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Articles Worth Reading: Grief and the Orthodox Church

I recently stumbled upon an article from the St. Paul Orthodox Church in Frehold, New Jersey, USA.  Lots of good advice here about how those professing the Christian faith can handle their grief.  The author(s) point out that getting through grief takes work, that different people don't grieve the same way, and that Christians oftentimes cannot feel hope without a corresponding sense of loss -- and that's OK!  Also noteworthy is that Jesus himself could not hold back his grief in the Bible: "For we must be reminded that Jesus is recorded as having wept on two occasions. He looked out over his beloved city, Jerusalem, and poured out tears of grief because she had denied her destiny. His grief was an expression of His love and His disappointment at the coming tragedy for the people He so loved. Jesus wept at the thought of the unrealized dreams and the unfulfilled hopes which the eventual destruction of Jerusalem would mean (Luke 19: 41 - 44). Jesus also wept when He v

Practices That Have Helped: Focusing on the Present

Over the last few weeks, I have heard from multiple people, in multiple places and circumstances, saying the same thing: stay focused on the present.  That can be a very difficult thing to do for those of us who are grief-stricken.  Oftentimes our minds are going in every which direction and living in the present moment can be a major challenge for us.  Our minds spend a lot of time in the past, focusing on past memories of our deceased loved ones.  We may have a strong yearning and aching in our hearts for a time in our lives that is over and will not be returning.  Our minds might then drift into the future, and then we can become anxious and overwhelmed, thinking about all the negative things that could happen to us -- we simply have no way of envisioning a positive future for ourselves.  Life might begin to feel very bleak and dire for us. The fact is that none of us knows what the future holds.  Think about where you were 10, 20, 30 years ago.  Did you ever imagine back then that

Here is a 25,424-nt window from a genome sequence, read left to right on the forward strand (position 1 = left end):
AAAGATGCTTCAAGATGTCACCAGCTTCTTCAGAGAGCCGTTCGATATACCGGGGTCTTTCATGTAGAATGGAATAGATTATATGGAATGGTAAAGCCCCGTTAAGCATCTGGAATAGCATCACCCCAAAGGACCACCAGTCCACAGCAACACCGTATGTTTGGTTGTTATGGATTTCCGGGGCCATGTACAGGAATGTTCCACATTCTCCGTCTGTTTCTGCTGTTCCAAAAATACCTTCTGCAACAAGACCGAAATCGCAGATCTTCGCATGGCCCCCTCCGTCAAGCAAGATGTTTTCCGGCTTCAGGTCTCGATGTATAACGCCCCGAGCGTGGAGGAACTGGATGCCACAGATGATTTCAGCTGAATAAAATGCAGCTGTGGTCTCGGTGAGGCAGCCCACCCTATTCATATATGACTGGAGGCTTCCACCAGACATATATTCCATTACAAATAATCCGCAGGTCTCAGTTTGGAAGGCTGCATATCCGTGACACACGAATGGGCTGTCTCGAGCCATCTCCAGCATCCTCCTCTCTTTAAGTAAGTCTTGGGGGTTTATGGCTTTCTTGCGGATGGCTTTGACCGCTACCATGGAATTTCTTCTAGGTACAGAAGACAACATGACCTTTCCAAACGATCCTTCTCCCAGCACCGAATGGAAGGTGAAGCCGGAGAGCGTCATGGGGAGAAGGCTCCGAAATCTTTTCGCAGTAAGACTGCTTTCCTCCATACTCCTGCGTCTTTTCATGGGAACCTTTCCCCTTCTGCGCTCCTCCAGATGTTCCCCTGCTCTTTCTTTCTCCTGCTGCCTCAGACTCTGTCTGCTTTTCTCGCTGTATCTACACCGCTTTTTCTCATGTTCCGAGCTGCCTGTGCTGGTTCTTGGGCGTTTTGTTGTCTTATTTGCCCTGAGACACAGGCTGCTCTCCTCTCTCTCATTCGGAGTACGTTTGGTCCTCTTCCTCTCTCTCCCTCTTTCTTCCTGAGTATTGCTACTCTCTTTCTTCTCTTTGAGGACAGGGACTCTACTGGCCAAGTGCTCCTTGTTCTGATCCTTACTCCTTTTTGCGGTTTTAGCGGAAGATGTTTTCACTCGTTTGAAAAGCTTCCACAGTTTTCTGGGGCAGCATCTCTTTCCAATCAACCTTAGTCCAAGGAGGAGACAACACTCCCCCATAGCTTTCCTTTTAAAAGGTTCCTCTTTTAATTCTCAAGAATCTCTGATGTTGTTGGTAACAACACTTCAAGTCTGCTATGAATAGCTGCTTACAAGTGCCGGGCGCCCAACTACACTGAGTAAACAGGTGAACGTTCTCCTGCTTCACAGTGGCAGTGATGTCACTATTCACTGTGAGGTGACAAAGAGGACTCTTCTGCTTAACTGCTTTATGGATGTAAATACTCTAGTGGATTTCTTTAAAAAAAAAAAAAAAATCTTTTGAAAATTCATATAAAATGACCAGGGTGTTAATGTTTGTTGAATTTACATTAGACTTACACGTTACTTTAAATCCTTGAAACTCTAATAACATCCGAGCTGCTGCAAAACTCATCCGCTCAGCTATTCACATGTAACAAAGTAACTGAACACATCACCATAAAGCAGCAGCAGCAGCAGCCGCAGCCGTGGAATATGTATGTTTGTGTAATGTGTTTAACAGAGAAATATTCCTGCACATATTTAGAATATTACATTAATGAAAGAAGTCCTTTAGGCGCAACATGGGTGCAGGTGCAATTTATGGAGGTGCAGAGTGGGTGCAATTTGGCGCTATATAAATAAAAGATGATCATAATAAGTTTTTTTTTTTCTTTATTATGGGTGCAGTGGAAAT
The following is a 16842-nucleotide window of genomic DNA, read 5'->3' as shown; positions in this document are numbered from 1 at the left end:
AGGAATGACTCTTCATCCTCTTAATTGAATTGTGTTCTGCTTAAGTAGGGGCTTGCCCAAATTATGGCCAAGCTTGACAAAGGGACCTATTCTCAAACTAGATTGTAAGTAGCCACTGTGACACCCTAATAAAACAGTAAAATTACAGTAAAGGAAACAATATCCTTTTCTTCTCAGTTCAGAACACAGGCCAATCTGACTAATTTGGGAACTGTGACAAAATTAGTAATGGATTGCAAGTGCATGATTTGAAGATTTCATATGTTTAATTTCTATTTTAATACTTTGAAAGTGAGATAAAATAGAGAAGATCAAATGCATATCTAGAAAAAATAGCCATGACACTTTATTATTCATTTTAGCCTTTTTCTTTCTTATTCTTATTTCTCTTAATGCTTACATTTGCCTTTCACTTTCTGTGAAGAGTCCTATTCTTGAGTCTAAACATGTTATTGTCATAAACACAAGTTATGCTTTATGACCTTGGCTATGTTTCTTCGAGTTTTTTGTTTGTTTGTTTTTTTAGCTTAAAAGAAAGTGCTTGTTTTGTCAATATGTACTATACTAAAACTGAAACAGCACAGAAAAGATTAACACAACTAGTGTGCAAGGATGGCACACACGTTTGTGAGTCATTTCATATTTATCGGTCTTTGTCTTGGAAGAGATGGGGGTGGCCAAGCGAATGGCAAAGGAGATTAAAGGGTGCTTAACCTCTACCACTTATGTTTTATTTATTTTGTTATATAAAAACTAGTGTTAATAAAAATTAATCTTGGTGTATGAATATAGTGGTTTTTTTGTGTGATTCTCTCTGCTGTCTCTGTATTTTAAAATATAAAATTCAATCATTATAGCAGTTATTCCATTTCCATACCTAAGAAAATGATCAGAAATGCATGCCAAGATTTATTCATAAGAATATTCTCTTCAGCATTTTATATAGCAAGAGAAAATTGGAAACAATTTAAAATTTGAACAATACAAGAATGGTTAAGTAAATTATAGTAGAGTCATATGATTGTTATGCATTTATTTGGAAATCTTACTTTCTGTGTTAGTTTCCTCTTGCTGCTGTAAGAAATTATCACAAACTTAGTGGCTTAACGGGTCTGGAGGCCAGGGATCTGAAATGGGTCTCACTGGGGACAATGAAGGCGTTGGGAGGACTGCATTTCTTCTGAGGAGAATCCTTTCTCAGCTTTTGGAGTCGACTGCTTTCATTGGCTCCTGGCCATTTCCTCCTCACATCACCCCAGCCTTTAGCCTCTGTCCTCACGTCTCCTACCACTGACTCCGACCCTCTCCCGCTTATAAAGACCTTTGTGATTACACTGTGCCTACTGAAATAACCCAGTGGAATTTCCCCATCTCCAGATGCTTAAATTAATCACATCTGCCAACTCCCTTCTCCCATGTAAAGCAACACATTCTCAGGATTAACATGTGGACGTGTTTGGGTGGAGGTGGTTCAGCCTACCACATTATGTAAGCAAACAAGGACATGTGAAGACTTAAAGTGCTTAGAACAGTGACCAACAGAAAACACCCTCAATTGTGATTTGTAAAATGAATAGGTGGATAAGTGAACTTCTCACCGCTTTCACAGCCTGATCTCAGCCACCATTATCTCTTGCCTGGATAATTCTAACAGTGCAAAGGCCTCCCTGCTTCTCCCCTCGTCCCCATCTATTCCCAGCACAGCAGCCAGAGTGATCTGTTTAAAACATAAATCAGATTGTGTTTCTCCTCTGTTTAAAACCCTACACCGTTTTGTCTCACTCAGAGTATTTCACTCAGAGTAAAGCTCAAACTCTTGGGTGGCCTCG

Personal Musings: Dreaming About Fish, Death, and Resurrection

The night before last, I had a very interesting dream.  I can't recall a lot of the details, but I do recall standing near a huge table, and I could see a fish lying on that table.  The fish was barely alive -- I could see it with its mouth open, breathing slowly in a very labored fashion.  I then saw a large aquarium tank sitting on the table, and without hesitation I picked up the fish and tossed it into the tank.  I then saw it begin to wriggle in the water, slowly regaining its breath -- and then it began to dart around quickly, its life and energy regained.  That's all I can remember.... I wonder if there was a message for me in that dream.  One of the hardest things for me to witness was my mom and our pets slowing down and watching their life dwindle down to nothing.  But maybe I have the wrong perspective -- maybe our earthly lives really are like being "fish out of water" -- we can survive out of that water, briefly -- and then we return to the water to the S

Words of Comfort: The Bhagavad Gita